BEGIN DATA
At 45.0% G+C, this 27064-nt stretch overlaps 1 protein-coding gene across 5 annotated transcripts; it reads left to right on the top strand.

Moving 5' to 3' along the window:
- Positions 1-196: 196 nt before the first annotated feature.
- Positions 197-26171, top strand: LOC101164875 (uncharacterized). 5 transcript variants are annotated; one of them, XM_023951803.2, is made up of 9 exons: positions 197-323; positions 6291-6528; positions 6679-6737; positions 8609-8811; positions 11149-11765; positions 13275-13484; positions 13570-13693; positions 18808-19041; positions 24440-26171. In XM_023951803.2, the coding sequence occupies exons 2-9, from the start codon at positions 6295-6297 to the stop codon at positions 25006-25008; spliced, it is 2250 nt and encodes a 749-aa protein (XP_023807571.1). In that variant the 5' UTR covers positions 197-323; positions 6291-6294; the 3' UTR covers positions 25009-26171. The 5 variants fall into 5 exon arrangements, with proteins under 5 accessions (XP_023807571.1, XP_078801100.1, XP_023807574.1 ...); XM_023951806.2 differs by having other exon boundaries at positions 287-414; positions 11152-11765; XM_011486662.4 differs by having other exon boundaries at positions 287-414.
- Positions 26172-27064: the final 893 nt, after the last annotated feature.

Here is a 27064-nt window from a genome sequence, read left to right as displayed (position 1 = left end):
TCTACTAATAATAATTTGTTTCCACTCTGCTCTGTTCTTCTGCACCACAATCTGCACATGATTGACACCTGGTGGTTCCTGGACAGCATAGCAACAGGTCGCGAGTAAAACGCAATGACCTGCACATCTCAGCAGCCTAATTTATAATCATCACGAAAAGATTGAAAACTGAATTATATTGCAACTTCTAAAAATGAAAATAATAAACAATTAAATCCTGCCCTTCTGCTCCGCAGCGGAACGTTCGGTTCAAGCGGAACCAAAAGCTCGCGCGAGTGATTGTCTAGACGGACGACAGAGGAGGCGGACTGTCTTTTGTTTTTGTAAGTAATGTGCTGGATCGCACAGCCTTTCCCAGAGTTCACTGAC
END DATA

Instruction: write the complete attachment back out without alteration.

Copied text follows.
At 45.0% G+C, this 27064-nt stretch overlaps 1 protein-coding gene across 5 annotated transcripts; it reads left to right on the top strand.

Moving 5' to 3' along the window:
- Positions 1-196: 196 nt before the first annotated feature.
- Positions 197-26171, top strand: LOC101164875 (uncharacterized). 5 transcript variants are annotated; one of them, XM_023951803.2, is made up of 9 exons: positions 197-323; positions 6291-6528; positions 6679-6737; positions 8609-8811; positions 11149-11765; positions 13275-13484; positions 13570-13693; positions 18808-19041; positions 24440-26171. In XM_023951803.2, the coding sequence occupies exons 2-9, from the start codon at positions 6295-6297 to the stop codon at positions 25006-25008; spliced, it is 2250 nt and encodes a 749-aa protein (XP_023807571.1). In that variant the 5' UTR covers positions 197-323; positions 6291-6294; the 3' UTR covers positions 25009-26171. The 5 variants fall into 5 exon arrangements, with proteins under 5 accessions (XP_023807571.1, XP_078801100.1, XP_023807574.1 ...); XM_023951806.2 differs by having other exon boundaries at positions 287-414; positions 11152-11765; XM_011486662.4 differs by having other exon boundaries at positions 287-414.
- Positions 26172-27064: the final 893 nt, after the last annotated feature.

Here is a 27064-nt window from a genome sequence, read left to right as displayed (position 1 = left end):
TCTACTAATAATAATTTGTTTCCACTCTGCTCTGTTCTTCTGCACCACAATCTGCACATGATTGACACCTGGTGGTTCCTGGACAGCATAGCAACAGGTCGCGAGTAAAACGCAATGACCTGCACATCTCAGCAGCCTAATTTATAATCATCACGAAAAGATTGAAAACTGAATTATATTGCAACTTCTAAAAATGAAAATAATAAACAATTAAATCCTGCCCTTCTGCTCCGCAGCGGAACGTTCGGTTCAAGCGGAACCAAAAGCTCGCGCGAGTGATTGTCTAGACGGACGACAGAGGAGGCGGACTGTCTTTTGTTTTTGTAAGTAATGTGCTGGATCGCACAGCCTTTCCCAGAGTTCACTGAC